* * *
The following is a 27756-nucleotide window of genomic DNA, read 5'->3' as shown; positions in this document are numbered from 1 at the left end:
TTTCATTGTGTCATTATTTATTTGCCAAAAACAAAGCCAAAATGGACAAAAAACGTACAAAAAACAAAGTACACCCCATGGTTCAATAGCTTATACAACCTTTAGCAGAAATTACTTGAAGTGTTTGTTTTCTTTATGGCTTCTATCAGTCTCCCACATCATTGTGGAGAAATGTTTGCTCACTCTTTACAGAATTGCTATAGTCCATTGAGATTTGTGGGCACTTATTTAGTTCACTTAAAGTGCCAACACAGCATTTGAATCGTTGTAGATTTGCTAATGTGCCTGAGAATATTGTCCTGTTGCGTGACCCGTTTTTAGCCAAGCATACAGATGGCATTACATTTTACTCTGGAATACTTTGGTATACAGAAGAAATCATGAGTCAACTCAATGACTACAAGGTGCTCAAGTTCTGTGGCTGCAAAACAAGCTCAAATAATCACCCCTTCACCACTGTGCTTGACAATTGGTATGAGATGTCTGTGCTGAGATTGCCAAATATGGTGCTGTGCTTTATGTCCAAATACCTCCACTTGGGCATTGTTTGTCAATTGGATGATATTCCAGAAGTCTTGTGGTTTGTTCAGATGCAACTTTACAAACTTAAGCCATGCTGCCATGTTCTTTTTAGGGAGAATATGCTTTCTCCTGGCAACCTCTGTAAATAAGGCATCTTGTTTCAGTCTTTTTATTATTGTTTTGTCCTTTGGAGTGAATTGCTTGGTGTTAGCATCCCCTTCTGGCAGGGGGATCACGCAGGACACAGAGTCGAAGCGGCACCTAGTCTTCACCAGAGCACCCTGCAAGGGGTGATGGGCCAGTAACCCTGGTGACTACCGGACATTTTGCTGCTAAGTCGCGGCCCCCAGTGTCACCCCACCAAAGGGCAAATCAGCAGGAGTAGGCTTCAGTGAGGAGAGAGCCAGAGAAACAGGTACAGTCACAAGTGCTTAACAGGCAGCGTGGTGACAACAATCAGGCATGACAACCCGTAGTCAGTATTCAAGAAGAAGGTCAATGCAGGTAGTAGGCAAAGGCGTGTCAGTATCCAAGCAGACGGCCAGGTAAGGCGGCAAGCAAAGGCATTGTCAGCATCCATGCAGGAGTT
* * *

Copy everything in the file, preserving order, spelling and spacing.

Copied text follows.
The following is a 27756-nucleotide window of genomic DNA, read 5'->3' as shown; positions in this document are numbered from 1 at the left end:
TTTCATTGTGTCATTATTTATTTGCCAAAAACAAAGCCAAAATGGACAAAAAACGTACAAAAAACAAAGTACACCCCATGGTTCAATAGCTTATACAACCTTTAGCAGAAATTACTTGAAGTGTTTGTTTTCTTTATGGCTTCTATCAGTCTCCCACATCATTGTGGAGAAATGTTTGCTCACTCTTTACAGAATTGCTATAGTCCATTGAGATTTGTGGGCACTTATTTAGTTCACTTAAAGTGCCAACACAGCATTTGAATCGTTGTAGATTTGCTAATGTGCCTGAGAATATTGTCCTGTTGCGTGACCCGTTTTTAGCCAAGCATACAGATGGCATTACATTTTACTCTGGAATACTTTGGTATACAGAAGAAATCATGAGTCAACTCAATGACTACAAGGTGCTCAAGTTCTGTGGCTGCAAAACAAGCTCAAATAATCACCCCTTCACCACTGTGCTTGACAATTGGTATGAGATGTCTGTGCTGAGATTGCCAAATATGGTGCTGTGCTTTATGTCCAAATACCTCCACTTGGGCATTGTTTGTCAATTGGATGATATTCCAGAAGTCTTGTGGTTTGTTCAGATGCAACTTTACAAACTTAAGCCATGCTGCCATGTTCTTTTTAGGGAGAATATGCTTTCTCCTGGCAACCTCTGTAAATAAGGCATCTTGTTTCAGTCTTTTTATTATTGTTTTGTCCTTTGGAGTGAATTGCTTGGTGTTAGCATCCCCTTCTGGCAGGGGGATCACGCAGGACACAGAGTCGAAGCGGCACCTAGTCTTCACCAGAGCACCCTGCAAGGGGTGATGGGCCAGTAACCCTGGTGACTACCGGACATTTTGCTGCTAAGTCGCGGCCCCCAGTGTCACCCCACCAAAGGGCAAATCAGCAGGAGTAGGCTTCAGTGAGGAGAGAGCCAGAGAAACAGGTACAGTCACAAGTGCTTAACAGGCAGCGTGGTGACAACAATCAGGCATGACAACCCGTAGTCAGTATTCAAGAAGAAGGTCAATGCAGGTAGTAGGCAAAGGCGTGTCAGTATCCAAGCAGACGGCCAGGTAAGGCGGCAAGCAAAGGCATTGTCAGCATCCATGCAGGAGTT